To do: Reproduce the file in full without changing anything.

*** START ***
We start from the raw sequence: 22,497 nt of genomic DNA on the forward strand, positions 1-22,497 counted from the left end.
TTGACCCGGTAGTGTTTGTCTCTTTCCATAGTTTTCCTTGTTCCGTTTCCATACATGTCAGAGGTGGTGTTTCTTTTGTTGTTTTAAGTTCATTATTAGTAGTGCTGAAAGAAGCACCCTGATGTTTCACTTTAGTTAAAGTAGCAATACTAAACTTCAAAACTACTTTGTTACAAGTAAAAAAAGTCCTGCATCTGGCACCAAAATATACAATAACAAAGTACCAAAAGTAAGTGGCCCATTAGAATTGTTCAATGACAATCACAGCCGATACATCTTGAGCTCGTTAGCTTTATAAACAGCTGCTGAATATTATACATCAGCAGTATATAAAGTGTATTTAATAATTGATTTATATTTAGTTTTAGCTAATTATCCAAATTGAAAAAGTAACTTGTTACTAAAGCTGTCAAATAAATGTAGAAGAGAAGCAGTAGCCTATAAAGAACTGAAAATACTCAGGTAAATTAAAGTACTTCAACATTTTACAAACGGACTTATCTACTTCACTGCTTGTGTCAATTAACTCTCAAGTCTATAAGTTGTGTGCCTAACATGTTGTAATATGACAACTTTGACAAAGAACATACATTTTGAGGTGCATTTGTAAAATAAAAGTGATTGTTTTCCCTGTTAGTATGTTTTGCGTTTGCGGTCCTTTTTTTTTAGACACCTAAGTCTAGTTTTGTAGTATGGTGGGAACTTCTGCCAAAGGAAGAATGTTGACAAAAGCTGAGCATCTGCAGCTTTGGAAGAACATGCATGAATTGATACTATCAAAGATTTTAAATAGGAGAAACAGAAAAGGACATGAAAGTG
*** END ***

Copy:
We start from the raw sequence: 22,497 nt of genomic DNA on the forward strand, positions 1-22,497 counted from the left end.
TTGACCCGGTAGTGTTTGTCTCTTTCCATAGTTTTCCTTGTTCCGTTTCCATACATGTCAGAGGTGGTGTTTCTTTTGTTGTTTTAAGTTCATTATTAGTAGTGCTGAAAGAAGCACCCTGATGTTTCACTTTAGTTAAAGTAGCAATACTAAACTTCAAAACTACTTTGTTACAAGTAAAAAAAGTCCTGCATCTGGCACCAAAATATACAATAACAAAGTACCAAAAGTAAGTGGCCCATTAGAATTGTTCAATGACAATCACAGCCGATACATCTTGAGCTCGTTAGCTTTATAAACAGCTGCTGAATATTATACATCAGCAGTATATAAAGTGTATTTAATAATTGATTTATATTTAGTTTTAGCTAATTATCCAAATTGAAAAAGTAACTTGTTACTAAAGCTGTCAAATAAATGTAGAAGAGAAGCAGTAGCCTATAAAGAACTGAAAATACTCAGGTAAATTAAAGTACTTCAACATTTTACAAACGGACTTATCTACTTCACTGCTTGTGTCAATTAACTCTCAAGTCTATAAGTTGTGTGCCTAACATGTTGTAATATGACAACTTTGACAAAGAACATACATTTTGAGGTGCATTTGTAAAATAAAAGTGATTGTTTTCCCTGTTAGTATGTTTTGCGTTTGCGGTCCTTTTTTTTTAGACACCTAAGTCTAGTTTTGTAGTATGGTGGGAACTTCTGCCAAAGGAAGAATGTTGACAAAAGCTGAGCATCTGCAGCTTTGGAAGAACATGCATGAATTGATACTATCAAAGATTTTAAATAGGAGAAACAGAAAAGGACATGAAAGTG